1. A general weekly guideline: this is the blueprint or skeleton from which I start. I don’t stick to it rigidly, in that I will only eat lentils on Tuesdays but rather that within the week I make sure I have at least one lentil-based meal. This is a static document. Screen Shot 2020-07-16 at 08.56.33
  2. A weekly meal plan overview: On this sheet, I consider things like
    1. what’s already in the freezer,
    2. what food I need to use up  (Priority ingredients)
    3. if I have any social/work things on where I will be eating out.Screen Shot 2020-07-16 at 08.55.55
  3. A blank weekly plan: The final level. Here, I write the actual meals I have decided on and what recipes I’ll be using. If there is a web-based recipe, I copy the URL and add it to a note on Google Keep, so it’s easy to re-find. Screen Shot 2020-07-16 at 08.55.41
  4. I use an app called My Shopping List on my phone. I am sure there are plenty of others, but this one works for me.

It takes me about half an hour to plan out the meals, and I think it’s 30 minutes well spent with a cup of tea and my iPad!

From a logistics point of view, I think a larger freezer is a must for successful meal planning and reducing food waste. However, be careful it does not become a morgue full of forgotten food! Label your items with the contents and date.

Thankfully, my Council has just announced that it is introducing FOGO from November. Even with a concerted effort not to waste food I still generate more peelings etc than my worm farm can cope with.

My contribution to reducing climate crisis may not be much, but every little bit counts!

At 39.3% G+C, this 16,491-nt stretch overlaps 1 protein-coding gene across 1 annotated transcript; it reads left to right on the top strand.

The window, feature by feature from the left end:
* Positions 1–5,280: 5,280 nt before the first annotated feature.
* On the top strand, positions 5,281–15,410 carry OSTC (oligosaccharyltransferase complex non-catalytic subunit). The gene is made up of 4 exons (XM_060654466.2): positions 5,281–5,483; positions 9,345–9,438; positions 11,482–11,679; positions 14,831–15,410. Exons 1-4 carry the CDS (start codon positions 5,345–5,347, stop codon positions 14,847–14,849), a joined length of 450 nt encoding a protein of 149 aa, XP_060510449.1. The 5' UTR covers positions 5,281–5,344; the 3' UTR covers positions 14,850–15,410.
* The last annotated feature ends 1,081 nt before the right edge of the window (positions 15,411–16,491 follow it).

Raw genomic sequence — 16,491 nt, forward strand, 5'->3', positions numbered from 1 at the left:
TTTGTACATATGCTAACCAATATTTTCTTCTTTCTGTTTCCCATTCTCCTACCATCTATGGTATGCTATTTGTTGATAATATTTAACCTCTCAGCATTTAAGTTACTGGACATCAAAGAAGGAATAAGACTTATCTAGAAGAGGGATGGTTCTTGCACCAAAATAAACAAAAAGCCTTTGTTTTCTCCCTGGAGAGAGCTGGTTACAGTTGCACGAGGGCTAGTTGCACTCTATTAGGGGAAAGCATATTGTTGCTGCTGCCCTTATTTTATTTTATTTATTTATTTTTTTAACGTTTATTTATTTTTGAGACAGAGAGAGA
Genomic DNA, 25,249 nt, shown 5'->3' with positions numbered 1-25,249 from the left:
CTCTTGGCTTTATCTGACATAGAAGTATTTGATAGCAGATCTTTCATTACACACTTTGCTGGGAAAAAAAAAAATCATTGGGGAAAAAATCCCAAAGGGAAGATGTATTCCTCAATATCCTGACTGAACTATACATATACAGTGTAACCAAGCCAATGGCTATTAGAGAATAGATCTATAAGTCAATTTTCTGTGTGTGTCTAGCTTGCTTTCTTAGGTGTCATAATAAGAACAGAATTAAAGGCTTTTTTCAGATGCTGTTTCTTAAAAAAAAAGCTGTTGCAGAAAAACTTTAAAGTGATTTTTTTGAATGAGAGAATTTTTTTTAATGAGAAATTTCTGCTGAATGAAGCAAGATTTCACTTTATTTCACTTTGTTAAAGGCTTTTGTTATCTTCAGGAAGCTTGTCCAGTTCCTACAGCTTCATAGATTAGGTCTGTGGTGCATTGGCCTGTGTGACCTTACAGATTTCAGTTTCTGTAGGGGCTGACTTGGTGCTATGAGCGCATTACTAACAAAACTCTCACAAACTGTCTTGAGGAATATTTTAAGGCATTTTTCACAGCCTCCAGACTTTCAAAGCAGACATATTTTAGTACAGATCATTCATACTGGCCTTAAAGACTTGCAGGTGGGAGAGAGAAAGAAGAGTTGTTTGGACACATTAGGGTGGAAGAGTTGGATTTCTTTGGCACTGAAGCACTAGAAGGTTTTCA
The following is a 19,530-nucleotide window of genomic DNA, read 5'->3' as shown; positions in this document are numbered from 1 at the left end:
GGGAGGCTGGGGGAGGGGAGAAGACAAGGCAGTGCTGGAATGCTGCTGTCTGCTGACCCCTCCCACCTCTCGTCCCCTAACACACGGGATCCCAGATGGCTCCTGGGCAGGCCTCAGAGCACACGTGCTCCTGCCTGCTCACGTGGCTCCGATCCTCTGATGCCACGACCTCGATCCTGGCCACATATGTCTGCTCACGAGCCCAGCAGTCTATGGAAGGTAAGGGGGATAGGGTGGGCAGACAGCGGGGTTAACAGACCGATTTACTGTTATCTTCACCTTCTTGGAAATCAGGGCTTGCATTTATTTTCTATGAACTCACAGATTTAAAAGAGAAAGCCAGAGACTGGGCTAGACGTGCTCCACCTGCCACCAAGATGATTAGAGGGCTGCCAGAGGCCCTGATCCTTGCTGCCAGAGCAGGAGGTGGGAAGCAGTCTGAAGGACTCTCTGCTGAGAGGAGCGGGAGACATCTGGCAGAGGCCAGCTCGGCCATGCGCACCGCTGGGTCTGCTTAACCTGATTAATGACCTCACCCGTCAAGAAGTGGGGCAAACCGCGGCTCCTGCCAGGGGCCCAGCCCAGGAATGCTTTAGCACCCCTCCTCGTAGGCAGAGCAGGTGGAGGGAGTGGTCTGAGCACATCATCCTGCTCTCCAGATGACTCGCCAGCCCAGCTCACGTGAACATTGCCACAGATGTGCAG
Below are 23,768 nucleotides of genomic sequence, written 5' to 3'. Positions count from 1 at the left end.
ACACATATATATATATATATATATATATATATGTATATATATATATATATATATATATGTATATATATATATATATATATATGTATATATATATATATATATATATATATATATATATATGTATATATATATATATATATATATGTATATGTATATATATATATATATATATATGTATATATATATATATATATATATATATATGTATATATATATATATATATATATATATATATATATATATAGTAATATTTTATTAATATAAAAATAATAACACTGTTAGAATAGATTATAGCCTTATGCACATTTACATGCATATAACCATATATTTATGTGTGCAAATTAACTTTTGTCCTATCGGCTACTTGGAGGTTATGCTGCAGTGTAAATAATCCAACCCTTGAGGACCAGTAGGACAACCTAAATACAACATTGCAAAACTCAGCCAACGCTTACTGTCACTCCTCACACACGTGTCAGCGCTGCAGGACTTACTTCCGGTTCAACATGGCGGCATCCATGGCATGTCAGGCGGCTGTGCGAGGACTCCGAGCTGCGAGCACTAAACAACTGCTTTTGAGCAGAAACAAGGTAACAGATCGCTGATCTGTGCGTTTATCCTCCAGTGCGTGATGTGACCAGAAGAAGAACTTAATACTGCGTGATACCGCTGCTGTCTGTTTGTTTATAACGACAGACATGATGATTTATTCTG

Ecohacks – Episode 3 – Beeswax wraps.

Beeswax wraps are pieces of cotton fabric which have been soaked in melted beeswax. When the beeswax hardens, the fabric becomes water-resistant. The wraps function to replace plastic film in most, but not all situations. This helps reduce the amount of single-use plastic you use. It won’t save you much money, but you can feel good about making the swap and reducing your impact on the planet.

How to use the wraps.

Because the wax melts at a low temperature you can use the heat of your hands to mould it around the object you are wrapping.

You can not use the wraps for food that is:

  • Very wet or sloppy – they are water-resistant not waterproof.
  • Likely to leak. They do not form a very close seal with the edge of a bowl or plate so you can not create a leak-proof barrier.
  • Intended to be stored for a long time. The barrier is not perfect, bread for example will dry out after a few days.
  • Hot – the wax will melt.

Beeswax wraps are perfect for

  • Wrapping the sandwich which you make in the morning for your work lunch.
  • Covering a plate or bowl of food in the fridge for a day or two.
  • Wrapping up some crackers or popcorn.
  • Wrapping up things like muffins and bread rolls.

Do it yourself Beeswax wraps.

Beeswax wraps are super easy to make in your own kitchen and there are lots of YouTube videos to show you how.

Essentially the process is

  1. Pre-wash and iron the fabric before you start. This will remove any sizing or other chemicals that are lingering on the surface.
  2. Cut your fabric to size using pinking shears. I find a good mix of sizes is 25 x 25 cm, 30 x 30 cm and 35 x 45 cm.
  3. Preheat the oven to about 80 – 100ºC. If you can set it at 70ºC that would be better. The wax melts at around 60ºC. If the oven is too hot you will burn the wax.